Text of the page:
Balitaan (2011) focused on women in the advertising industry and revealed that despite the expanding number of women in the advertising industry, the content in many commercials still portrays gender stereotype. The study concentrated on how female advertisers negotiate their gender roles and their general attitudes towards gender construction that is particularly prevalent in the advertising industry. The study illustrated that women in the advertising industry lean towards a moderate pro-feminist stand with egalitarian perceptions of female gender roles (Balitaan, 2011). The respondents acknowledged that the media has an influence on how they perceive themselves as women, but ultimately they fail to perceive their participation and contribution towards an industry that continues to objectify women. The conclusion from this particular study correspond with an article published in the New York Times which acknowledged while women currently make almost half of all the individuals working in the advertising industry, the advertising industry continues to be sexist and gender bias industry (Ember, 2016). The article asserts that the content of advertisements and commercials pinpoint to the “mad men” world in advertising.

The concept of media stereotyping emerges from Gramsci’s theory of “cultural hegemony.” The model maintains that the most dominant ideologies in the society often become the most dominant social discourses and continue to find their position and acceptance in the community across different domains including mass media particularly advertising and commercials (Stoddart, 2015). Gender stereotyping is an example of a dominant ideology which is often used and reconstructed by the mass media. In advertising and commercials, gender stereotyping is usually applied as a tool of persuasion to make products and services appealing to a specific demographic. Undeniably, advertising images continue to showcase stereotypical gender images and content a factor that illustrates hegemonic ideological discourse.

Another theory that illustrates the concept of gender stereotyping in advertising and commercials is George Gerbner concept of “cultivation analysis.” The theory maintains that overexposure to the media can influence and cultivate certain perceptions (Mosharafa, 2015). The model insists that attitudes that the media cultivate are often mediatized perceptions of the society and labeled them “mean world syndrome.” The concept of mean world syndrome showcases that individuals that concentrate on heavy media consumption often start to identify with the virtual undertones in the media. This particular theoretical framework explains the influence of the media in general and that of advertising in particular (Mosharafa, 2015). The theory describes how women stereotyping in commercials and advertisements continue to expand despite extensive campaigns on gender equity.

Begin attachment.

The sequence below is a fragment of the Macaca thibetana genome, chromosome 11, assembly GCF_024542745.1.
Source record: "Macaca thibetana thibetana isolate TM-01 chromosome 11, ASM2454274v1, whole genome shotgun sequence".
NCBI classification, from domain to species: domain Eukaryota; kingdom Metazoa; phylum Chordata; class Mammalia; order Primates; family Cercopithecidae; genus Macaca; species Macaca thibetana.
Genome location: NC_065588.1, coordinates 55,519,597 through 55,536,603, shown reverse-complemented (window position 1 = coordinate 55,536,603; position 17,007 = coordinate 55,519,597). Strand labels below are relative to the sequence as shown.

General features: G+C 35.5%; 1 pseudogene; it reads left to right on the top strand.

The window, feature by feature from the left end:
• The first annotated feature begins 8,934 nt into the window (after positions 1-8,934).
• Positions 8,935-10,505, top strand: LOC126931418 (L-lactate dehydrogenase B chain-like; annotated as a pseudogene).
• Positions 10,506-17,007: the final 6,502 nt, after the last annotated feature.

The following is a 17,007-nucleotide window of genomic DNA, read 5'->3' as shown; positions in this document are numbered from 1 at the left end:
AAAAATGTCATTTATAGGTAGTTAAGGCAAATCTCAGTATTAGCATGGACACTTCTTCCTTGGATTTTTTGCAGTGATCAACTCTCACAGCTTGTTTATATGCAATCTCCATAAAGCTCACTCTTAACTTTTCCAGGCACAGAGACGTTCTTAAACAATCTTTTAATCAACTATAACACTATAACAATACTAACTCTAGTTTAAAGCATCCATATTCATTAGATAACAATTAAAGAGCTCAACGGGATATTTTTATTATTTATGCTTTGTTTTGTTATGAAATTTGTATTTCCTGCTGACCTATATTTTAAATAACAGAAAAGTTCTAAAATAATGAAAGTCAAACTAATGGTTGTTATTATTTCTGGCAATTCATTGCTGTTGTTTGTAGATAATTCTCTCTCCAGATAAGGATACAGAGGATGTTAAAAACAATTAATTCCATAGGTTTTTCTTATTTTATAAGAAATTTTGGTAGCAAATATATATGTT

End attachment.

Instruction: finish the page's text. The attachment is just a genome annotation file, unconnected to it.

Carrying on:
This particular research expands research on gender stereotyping in the media particularly in commercials and advertisements. However, unlike previous research that approached the issue in general, the paper focuses on the “how.” The study explores how women are stereotyped and constrained by feminine expectations through commercials and advertisements through focusing on attitudes of women stereotyping in advertisements and exploring perceptions of objectification, sexualization and body image.


The research adopts a qualitative research methodology through the analysis of ads and commercials that illustrate women stereotyping. Advertising has been characterized with sexism particularly towards the female gender since the first forms of ads. In the 20th century, the marketing industry portrayed women as housewives and focused on their duties to the family and building a home. A case in point of an advertisement that was sexist is the 1946 ad by Hoover that was titled “Give her a hoover and give her the best” which insisted that the perfect holiday gift for any woman is the hoover (Rittenhouse, 2018). The women in the advertisement were surprised that the best gift from their husbands is the hoover, a vacuum cleaner.